Is it possible to be aware under anesthesia?
Although it is possible to have awareness of a surgery while under general anesthesia, this is an exceedingly rare phenomenon. The frequency of this occurring is about 1-2 per one thousand surgeries, which is much rarer than about 40 years ago when it was 1-2 per one hundred surgeries. Improvements in anesthesia care led to this improvement.
There are some important details to know about awareness under anesthesia. Being aware of things right before going to sleep for surgery or while waking up when the surgery is over is not awareness under anesthesia. Some people dream while they are under anesthesia; dreaming is not the same as awareness. When awareness does occur, it can happen in a variety of ways, many of which are not painful or stressful; such as vague recollections, feelings of pressure, or hearing something specific during surgery. In certain instances, the experience can be disturbing and some patients benefit from counseling after surgery.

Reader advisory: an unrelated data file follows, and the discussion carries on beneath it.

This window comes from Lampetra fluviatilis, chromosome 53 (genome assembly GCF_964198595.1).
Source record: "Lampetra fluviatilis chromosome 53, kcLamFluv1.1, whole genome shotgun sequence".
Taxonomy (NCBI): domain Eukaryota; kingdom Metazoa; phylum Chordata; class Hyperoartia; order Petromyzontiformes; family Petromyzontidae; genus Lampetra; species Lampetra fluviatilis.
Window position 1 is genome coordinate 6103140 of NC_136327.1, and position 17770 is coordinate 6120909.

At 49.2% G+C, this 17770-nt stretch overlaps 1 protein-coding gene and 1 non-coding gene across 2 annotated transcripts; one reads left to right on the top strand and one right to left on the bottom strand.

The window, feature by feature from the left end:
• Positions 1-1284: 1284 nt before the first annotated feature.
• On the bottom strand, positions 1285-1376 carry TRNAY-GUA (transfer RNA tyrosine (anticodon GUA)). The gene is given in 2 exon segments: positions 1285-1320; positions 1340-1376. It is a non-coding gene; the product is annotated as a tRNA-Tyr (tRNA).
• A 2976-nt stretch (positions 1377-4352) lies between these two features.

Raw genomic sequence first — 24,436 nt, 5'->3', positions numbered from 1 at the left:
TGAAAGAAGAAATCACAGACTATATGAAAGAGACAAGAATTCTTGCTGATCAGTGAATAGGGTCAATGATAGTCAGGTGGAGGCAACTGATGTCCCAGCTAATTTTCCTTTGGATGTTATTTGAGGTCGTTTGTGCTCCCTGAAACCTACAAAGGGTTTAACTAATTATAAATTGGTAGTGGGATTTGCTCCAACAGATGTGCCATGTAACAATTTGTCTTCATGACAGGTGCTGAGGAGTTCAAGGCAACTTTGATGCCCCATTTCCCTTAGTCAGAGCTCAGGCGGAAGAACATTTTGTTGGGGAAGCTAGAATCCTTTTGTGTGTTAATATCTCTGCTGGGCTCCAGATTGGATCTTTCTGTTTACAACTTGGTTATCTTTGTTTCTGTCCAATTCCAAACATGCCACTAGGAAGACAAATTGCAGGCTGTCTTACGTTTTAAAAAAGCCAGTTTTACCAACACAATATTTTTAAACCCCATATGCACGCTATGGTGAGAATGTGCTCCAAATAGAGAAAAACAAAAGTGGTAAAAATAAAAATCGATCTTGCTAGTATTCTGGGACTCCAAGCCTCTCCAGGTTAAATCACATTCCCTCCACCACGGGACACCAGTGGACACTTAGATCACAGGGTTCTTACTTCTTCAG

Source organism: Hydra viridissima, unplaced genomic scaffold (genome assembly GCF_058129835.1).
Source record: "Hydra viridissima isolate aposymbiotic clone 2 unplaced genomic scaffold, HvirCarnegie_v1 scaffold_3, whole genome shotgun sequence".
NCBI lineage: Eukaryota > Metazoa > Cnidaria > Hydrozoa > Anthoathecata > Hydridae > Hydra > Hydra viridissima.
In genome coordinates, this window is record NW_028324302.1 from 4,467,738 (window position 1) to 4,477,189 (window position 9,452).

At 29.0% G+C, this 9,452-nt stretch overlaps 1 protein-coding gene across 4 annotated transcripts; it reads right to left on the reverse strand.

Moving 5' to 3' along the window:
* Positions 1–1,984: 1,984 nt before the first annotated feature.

Although no one can predict who will have awareness, there are some things that increase the chance of it happening. Certain surgeries are higher risk. For example, an emergency surgery where patients are so critically ill that administering normal amounts of anesthesia can negatively affect the blood pressure and harm the patient. Heavy alcohol use and drug use (especially illegal drugs, but also some legal drugs) put patients at higher risk. Be sure to tell your anesthesia provider if you have had awareness under anesthesia in the past, and please discuss openly use of alcohol, recreational drugs, and prescription sedatives/narcotics.
Here is a link to more information from the American Society of Anesthesiologists:
Awareness and Anesthesia